Honestly, as a game The Castle Doctrine has some very interesting parts. As a puzzler it will always keep you on your toes, you will even struggle to beat your own traps unless, like me, you write down the exact way to beat them. It's incredibly interesting to plan your house out and make it as impermeable as possible. What turns me off of The Castle Doctrine is the innate brutality, there's no way to be a good guy, just to be on the nicer side of evil.
Mike Bithell has done it again. Volume is an incredibly entertaining and smart stealth puzzler that will test your brain, even if it doesn't challenge it too much. It's a simple, but extremely effective game that will pose questions in an appealing story without forcing an answer on you. There's an extremely easy to use but effective level creator included to add hours of gameplay through playing through other fun, user-created levels.
Nobunaga's Ambition is an incredibly detailed game. It has a huge barrier to entry but if you can get over it, then the game can and will absorb you. There are weaknesses, the biggest actually being the sheer detail the game goes into when upgrading such as roads, it feels like needless busywork which should be streamlined. By no means is this perfect, there is a lot that could be improved, but for what it offers, Nobunaga's Ambition is well worth looking at. The huge downside is the sheer cost of the game, plus the fact that Koei Tecmo are charging up to half of the original price of the game on extra scenarios.
Train Valley has surprised in so many ways. An interesting, challenging and detailed game in a lovingly small and pleasing package. Offering hours of track building and train crashing in what seems like it should be a basic package. Pure proof that pumping a product full of extra features, that prove extraneous at best, isn't the way to go.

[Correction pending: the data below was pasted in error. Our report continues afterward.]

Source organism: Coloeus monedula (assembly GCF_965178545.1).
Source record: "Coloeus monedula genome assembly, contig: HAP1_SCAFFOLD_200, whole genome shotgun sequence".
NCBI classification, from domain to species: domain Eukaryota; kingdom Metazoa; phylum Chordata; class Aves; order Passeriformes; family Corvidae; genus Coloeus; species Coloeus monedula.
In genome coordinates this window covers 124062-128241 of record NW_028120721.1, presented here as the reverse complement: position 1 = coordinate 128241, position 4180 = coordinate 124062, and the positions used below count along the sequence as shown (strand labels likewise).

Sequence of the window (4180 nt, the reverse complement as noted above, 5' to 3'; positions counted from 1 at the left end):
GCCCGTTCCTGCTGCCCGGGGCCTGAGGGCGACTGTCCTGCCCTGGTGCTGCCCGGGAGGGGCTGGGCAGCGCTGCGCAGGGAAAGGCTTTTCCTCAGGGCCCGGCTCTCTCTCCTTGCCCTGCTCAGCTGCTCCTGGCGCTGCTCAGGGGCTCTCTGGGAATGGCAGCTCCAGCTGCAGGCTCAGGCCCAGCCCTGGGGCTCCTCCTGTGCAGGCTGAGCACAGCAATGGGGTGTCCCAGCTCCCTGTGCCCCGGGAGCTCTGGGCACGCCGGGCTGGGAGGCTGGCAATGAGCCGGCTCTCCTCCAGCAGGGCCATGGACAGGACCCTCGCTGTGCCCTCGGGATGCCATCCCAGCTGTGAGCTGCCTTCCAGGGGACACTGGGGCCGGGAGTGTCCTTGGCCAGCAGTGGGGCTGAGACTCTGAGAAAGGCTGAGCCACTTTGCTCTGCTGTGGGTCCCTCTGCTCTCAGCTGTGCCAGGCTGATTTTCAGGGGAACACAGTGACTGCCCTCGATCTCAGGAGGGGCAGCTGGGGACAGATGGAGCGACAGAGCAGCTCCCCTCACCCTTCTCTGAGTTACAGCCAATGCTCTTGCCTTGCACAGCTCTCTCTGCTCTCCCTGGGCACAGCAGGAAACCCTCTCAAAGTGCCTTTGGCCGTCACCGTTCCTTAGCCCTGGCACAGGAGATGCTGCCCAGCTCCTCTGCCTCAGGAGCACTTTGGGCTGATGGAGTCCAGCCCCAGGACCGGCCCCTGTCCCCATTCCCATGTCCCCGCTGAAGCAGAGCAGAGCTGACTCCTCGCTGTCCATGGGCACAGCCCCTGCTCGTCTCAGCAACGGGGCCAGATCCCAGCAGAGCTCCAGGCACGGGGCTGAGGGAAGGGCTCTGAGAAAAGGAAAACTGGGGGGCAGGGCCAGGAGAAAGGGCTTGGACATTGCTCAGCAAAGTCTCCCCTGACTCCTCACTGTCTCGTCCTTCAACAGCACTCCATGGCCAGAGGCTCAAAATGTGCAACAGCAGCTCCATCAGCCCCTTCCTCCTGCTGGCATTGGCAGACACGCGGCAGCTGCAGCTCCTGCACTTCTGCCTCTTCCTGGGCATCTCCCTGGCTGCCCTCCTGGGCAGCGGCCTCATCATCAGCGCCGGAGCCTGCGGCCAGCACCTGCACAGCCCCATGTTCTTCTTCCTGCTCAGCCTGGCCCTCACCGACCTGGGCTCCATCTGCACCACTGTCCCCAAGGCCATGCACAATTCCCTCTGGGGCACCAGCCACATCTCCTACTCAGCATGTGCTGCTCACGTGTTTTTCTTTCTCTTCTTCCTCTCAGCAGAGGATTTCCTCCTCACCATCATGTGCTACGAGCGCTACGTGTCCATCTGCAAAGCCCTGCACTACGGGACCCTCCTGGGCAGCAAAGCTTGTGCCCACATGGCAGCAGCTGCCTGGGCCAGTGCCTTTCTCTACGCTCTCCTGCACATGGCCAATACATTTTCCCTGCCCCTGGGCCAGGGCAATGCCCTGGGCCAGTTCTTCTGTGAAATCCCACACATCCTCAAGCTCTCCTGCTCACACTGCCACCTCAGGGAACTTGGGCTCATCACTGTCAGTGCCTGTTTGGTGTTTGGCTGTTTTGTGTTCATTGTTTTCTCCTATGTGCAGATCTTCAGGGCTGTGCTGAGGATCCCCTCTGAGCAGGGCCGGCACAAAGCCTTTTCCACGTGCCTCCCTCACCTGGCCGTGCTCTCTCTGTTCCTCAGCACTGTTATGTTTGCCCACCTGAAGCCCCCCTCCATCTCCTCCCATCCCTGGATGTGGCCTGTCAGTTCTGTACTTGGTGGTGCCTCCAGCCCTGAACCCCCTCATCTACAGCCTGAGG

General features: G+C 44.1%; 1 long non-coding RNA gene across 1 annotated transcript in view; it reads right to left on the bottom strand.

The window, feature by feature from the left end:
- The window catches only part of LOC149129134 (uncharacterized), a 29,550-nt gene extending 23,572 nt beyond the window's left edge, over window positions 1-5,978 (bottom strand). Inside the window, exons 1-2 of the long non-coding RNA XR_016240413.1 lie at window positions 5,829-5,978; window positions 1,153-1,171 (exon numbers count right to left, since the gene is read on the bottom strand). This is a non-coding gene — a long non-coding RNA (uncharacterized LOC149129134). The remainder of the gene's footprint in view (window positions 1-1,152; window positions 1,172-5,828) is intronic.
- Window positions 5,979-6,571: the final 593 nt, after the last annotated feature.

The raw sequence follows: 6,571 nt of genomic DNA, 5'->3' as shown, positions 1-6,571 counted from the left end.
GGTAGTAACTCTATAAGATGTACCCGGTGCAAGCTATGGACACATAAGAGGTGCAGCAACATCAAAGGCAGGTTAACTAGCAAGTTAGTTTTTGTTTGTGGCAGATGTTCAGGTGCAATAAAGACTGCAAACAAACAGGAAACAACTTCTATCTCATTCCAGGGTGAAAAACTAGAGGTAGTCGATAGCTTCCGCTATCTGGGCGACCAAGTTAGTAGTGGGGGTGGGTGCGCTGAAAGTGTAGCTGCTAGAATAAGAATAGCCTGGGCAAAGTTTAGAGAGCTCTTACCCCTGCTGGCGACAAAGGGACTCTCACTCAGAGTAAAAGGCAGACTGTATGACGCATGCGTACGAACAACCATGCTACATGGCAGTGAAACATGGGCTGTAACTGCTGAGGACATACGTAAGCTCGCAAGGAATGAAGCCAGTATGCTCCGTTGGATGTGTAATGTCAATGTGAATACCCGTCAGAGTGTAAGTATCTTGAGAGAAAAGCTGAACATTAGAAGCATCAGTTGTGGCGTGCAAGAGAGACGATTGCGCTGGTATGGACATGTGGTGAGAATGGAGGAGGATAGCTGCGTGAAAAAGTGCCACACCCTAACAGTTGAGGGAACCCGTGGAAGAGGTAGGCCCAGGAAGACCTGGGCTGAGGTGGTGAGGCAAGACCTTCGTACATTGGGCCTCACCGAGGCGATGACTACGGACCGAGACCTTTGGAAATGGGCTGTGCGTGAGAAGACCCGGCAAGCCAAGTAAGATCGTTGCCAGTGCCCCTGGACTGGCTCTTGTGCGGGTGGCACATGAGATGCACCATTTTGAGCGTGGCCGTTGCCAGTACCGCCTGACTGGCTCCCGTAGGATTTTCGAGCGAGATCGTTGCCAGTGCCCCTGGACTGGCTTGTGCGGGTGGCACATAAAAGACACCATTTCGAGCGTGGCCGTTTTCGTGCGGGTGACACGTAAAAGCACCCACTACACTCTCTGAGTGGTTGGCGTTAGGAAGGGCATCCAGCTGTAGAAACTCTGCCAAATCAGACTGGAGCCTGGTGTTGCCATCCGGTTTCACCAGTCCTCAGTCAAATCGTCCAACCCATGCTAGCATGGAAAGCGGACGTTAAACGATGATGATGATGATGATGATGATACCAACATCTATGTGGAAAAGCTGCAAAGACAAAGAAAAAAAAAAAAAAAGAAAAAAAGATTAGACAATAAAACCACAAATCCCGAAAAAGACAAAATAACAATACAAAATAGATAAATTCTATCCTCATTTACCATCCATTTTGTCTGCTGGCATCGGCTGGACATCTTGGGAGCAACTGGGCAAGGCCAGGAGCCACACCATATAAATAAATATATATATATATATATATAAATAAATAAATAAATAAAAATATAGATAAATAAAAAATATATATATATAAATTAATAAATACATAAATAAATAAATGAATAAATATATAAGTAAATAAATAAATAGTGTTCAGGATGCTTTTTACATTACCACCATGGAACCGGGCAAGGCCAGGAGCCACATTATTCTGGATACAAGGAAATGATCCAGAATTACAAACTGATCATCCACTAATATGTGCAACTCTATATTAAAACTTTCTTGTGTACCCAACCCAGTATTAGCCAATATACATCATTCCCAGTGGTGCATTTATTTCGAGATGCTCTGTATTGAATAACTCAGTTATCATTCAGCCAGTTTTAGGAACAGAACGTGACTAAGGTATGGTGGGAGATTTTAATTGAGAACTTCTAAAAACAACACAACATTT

Grand Ages: Medieval is both deep and shallow at the same time, offering a detailed and interesting city development and trading system but letting itself down with shallow diplomacy and military options. A game where everything has been done before and, for the most part, better, it's a good time passer on the PC though something quite fresh and unique for the PS4.
Even as a budget title the game would struggle to be worth it, but at a full retail price and as an extension of one of the PC's longest running franchises, it's in a sorry state. Whatever the reason may be, this game is little more than a failure in my eyes.
Cross of the Dutchman is a short game, it does have a bit of padding in there, but the unusual setting and story behind it, with a reasonably entertaining combat system make it worth trying out. Cheap, cheerful and entertaining - it's worth at least having a look at it.
With a vast world with a huge amount to do, set in a space western and an outstanding soundtrack to accompany it, Rebel Galaxy has a simple but engaging and visually spectacular combat system. Rebel Galaxy has more than enough to keep you engaged, though best played in small doses.
Sword Coast Legends features a reasonably strong campaign as it advances and is great to listen to and look at, however it can be terribly linear throughout. The shallow combat system, with lack of skill variety and shallow dungeon master mode detract just a little too much and stop the game being great.
Age of Decadence is a challenging, yet excellent RPG. With a huge focus on story and depth, it gives you a wide variety of choices to make, ones that have actual impacts on the story. Not only that, the combat is easy to learn but can be incredibly tactical. This is a game well worth playing.